regimen consisted of methylprednisone 4  mg/day,  micophenolate  mofetil  2 g/day,  and  tacrolimus  2  mg/day.  She was  admitted  to  hospital  for  suspicion of  complicated  renal  cysts  and  was found  subcutaneous  nodules  that were biopsied and seen to be consistent with erythema  nodosum.  Nephrectomy  of the right native kidney was performed, but  fever persisted. Cultures were persistently  negative.  Patient  developed massive  ascites.  Magnetic  resonance imaging  showed  ascites  and  a  complicated liver cyst, that was marsupialized, and  two  liters of  ascites were drained. Peritoneum  was  normal  upon  inspection. After 22 days of  incubation, subcutaneous  nodules  developed  colonies of Histoplasma capsulatum. Fever persisted  despite  itraconazole  administration, and amphotericin B was therefore added. Subsequent blood, urine, and ascites  fluid  cultures  were  positive  for Histoplasma capsulatum. Fever and ascites resolved 29 days after hospital admission,  and  patient  was  discharged home. Two weeks later, fever and subcutaneous nodules in the arms recurred. Severe  pericardial  effusion with  ultrasonographic  signs  of  tamponade  was diagnosed. The patient died during  the procedure.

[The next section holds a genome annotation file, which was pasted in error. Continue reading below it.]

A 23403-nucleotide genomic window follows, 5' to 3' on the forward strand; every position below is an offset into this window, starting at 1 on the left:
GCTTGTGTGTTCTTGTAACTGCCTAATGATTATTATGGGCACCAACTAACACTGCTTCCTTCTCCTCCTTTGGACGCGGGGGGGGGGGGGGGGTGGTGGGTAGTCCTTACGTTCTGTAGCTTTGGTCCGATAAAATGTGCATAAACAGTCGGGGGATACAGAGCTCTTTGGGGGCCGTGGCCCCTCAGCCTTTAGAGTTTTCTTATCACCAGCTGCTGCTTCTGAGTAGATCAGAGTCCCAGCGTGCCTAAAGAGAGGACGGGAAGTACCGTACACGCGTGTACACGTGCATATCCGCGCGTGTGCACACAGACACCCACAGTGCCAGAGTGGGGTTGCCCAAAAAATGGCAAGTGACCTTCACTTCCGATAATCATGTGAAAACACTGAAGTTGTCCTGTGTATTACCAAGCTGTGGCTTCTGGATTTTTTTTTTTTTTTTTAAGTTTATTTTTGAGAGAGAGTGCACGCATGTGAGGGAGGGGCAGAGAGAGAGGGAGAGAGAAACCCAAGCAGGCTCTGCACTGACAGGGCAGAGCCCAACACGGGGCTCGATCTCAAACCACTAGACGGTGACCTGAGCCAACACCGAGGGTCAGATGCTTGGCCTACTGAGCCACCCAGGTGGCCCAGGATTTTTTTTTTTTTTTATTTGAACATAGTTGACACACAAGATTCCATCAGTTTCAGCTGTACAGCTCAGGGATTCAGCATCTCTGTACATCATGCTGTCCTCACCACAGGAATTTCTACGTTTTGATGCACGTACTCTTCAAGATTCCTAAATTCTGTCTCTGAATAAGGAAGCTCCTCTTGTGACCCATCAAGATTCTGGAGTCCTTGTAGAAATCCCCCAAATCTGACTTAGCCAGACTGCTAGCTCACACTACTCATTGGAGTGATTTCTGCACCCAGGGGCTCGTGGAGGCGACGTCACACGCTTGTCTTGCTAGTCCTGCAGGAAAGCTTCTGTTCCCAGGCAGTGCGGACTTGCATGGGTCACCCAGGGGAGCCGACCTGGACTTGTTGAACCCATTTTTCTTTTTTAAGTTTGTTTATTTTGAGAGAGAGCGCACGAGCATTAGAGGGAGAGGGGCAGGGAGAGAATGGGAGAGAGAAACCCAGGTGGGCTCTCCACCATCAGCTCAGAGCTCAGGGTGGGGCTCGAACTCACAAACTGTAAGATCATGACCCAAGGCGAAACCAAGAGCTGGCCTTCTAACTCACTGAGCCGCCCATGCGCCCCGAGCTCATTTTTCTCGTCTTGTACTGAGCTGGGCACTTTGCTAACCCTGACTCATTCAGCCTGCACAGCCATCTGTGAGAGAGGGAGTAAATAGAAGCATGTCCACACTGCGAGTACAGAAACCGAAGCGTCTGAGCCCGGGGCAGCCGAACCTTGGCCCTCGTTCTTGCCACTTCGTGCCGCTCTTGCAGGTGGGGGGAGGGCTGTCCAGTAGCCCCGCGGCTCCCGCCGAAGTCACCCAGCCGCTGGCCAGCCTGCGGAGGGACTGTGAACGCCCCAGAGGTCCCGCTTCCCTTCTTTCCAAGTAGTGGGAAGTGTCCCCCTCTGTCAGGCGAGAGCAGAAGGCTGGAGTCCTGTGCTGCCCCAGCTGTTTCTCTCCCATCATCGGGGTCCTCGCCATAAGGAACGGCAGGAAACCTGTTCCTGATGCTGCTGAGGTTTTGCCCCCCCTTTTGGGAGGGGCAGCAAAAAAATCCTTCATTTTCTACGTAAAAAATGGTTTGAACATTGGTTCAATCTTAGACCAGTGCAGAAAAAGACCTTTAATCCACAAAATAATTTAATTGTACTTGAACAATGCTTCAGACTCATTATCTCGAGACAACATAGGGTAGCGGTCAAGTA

While early fungal infections are less commonly  reported  in  kidney  transplant  patients  than  in  other  transplant

patients,  their  mortality  is  high.2 These patients have a high risk of suffering  late  opportunistic  infections,

particularly  by  Listeria, Nocardia, Mycobacteria,  or  fungi,  associated  to use  of  venous  catheters,  antibiotics,

corticosteroids,  surgical procedures, and diabetes mellitus.



Approximately after 6 months since transplant, incidence of opportunistic fungal infections decreases, but an increase occurs in the incidence of systemic endemic fungal disease, of which histoplasmosis and coccidioidomycosis are the most significant. Histoplasmosis is  the most  common  endemic mycosis in  immunosuppressed  patients  in  Argentina,3,5 with  an  incidence  rate up  to 40%  in humid,  temperate areas.  In our country, the most common clinical presentations  in healthy  individuals  include the pulmonary variant and the chronic  disseminated  variant  associated  to mucocutaneous  lesions,  adenomegalies, hepatomegaly, and splenomegaly.6 In normal subjects, primary infection is  usually  asymptomatic  in more  than 90%  of  cases.  In  a  lower  proportion, clinical  signs  include  pericarditis, mediastinitis,  erythema  nodosum,  or  retinitis.7